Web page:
Aging exemplar

Aging Exemplar

Source: U.S. Census Bureau


Latin america the caribbean

Latin America & the Caribbean

  • Total Population (in millions) - 518.8

  • Life expectancy at birth(in years)

    • Men 67.2

    • Women 73.6

  • Median Age 24.4 years old

  • Total Fertility Rate 2.5 children born/woman

Sources: CIA World Factbook,(2003); United Nations Population Division, DESA(2003);

AARP2005


Latin america the caribbean1

Latin America & the Caribbean

  • % Population Aged 60+

    • Men 7.2

    • Women 8.7

  • % 60+ Population in Labor Force

    • Men 47

    • Women 12

Sources: CIA World Factbook,(2003); United Nations Population Division, DESA(2003);

AARP2005


United states

United States

  • Total Population (in millions) - 293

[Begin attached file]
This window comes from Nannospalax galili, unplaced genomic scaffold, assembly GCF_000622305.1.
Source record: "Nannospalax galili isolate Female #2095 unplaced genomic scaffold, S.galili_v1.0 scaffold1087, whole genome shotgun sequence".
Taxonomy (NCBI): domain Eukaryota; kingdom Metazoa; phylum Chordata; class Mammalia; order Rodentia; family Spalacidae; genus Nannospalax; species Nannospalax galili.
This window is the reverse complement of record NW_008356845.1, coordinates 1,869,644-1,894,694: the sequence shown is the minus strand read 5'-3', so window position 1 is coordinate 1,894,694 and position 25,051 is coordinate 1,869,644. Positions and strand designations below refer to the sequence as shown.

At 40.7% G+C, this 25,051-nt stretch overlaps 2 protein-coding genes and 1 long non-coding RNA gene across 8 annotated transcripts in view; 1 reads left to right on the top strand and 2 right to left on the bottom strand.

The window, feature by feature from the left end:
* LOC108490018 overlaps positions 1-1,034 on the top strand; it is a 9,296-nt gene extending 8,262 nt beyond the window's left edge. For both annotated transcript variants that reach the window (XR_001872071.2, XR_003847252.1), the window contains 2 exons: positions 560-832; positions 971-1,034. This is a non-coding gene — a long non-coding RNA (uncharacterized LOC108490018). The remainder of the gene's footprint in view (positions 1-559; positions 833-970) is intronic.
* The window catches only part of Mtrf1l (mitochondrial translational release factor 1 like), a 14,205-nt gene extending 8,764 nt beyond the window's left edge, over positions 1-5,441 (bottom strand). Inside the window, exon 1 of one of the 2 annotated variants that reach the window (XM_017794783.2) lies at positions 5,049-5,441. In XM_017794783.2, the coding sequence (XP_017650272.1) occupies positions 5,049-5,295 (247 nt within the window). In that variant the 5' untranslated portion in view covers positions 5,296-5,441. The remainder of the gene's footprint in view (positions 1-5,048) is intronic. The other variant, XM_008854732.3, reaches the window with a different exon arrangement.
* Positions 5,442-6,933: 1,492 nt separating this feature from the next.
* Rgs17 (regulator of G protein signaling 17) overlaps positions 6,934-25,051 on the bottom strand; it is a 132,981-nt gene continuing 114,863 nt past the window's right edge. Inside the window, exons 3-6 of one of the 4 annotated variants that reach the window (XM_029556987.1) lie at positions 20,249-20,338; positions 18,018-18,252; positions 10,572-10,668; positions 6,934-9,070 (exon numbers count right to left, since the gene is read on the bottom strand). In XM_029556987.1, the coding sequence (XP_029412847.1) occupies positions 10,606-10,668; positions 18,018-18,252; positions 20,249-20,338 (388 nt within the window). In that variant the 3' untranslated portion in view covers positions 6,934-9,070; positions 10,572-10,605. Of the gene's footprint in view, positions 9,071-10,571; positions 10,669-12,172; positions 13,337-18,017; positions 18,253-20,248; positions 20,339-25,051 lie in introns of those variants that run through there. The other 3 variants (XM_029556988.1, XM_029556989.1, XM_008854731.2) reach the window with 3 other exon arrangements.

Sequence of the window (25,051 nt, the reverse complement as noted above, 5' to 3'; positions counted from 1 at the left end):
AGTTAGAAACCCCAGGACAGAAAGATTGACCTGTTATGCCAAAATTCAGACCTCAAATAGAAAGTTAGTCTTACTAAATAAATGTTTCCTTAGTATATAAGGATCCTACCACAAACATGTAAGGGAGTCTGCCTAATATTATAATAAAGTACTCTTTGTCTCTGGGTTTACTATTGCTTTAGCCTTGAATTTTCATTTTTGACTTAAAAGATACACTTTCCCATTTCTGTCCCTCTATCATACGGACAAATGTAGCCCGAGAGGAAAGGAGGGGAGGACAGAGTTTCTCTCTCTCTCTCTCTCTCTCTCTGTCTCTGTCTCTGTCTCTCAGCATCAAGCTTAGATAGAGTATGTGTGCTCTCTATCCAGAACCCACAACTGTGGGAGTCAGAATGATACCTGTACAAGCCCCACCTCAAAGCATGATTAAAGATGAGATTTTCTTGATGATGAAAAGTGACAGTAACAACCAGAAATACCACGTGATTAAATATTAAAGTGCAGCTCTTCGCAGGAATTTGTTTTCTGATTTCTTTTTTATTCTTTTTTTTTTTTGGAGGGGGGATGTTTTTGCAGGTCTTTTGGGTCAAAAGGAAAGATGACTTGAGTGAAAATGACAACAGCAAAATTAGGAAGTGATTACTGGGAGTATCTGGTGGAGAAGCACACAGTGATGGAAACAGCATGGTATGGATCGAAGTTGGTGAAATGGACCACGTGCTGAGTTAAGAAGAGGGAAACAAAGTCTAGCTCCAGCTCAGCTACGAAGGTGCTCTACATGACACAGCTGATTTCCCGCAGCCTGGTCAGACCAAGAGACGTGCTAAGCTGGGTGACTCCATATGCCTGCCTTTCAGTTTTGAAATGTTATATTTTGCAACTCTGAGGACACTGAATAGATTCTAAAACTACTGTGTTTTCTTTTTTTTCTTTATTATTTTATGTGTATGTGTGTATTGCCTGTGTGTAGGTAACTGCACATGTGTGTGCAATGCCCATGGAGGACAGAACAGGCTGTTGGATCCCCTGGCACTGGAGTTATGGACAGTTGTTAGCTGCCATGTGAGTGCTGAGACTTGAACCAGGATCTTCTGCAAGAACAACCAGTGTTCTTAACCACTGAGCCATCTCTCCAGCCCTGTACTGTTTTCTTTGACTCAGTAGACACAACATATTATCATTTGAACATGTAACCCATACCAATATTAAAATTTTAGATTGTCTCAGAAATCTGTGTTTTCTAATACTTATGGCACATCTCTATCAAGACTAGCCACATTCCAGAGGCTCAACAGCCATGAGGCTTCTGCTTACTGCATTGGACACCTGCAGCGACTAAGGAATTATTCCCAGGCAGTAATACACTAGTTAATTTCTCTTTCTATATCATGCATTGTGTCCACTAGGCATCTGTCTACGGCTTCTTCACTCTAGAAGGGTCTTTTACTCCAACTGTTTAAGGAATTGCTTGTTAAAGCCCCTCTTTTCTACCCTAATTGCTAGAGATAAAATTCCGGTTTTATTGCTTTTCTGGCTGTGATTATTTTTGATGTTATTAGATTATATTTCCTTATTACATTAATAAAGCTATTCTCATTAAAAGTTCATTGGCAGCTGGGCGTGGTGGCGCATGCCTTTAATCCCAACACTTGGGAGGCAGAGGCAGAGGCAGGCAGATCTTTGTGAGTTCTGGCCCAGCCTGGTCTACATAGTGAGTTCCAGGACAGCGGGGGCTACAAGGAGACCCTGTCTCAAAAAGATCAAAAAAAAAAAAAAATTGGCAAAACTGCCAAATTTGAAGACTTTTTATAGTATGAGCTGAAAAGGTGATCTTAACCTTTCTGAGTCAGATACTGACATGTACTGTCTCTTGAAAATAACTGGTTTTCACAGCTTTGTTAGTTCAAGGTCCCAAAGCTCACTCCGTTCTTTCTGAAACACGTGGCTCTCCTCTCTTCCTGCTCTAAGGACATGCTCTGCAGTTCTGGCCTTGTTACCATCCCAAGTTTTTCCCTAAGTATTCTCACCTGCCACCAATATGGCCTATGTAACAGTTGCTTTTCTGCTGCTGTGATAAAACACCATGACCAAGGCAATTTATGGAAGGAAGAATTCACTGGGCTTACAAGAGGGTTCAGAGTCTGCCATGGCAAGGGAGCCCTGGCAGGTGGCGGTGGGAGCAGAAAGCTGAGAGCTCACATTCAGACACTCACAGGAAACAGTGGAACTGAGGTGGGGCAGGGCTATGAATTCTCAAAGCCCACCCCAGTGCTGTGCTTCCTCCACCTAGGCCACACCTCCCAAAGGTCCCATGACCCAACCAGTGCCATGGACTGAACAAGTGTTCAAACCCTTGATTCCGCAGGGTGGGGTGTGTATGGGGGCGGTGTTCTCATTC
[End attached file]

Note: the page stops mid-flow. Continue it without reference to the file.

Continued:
• Life expectancy at birth(in years)

    • Men 74.3

    • Women 80

  • Median Age

    • Men 34.5

    • Women 37.1

  • Total Fertility Rate 2.07 children born/woman

Sources: CIA World Factbook,(2003); United Nations Population Division, DESA(2003);

AARP2005


United states1

United States

  • % Population Aged 60+

    • Men 15

    • Women 18

  • % 60+ Population in Labor Force

    • Men 23

    • Women 13

Sources: CIA World Factbook,(2003); United Nations Population Division, DESA(2003);

AARP2005


Canada

Canada

  • Total Population (in millions) – 32.5

  • Life expectancy at birth(in years)

    • Men 76.4

    • Women 83.4

  • Median Age

    • Men 36.9

    • Women 38.8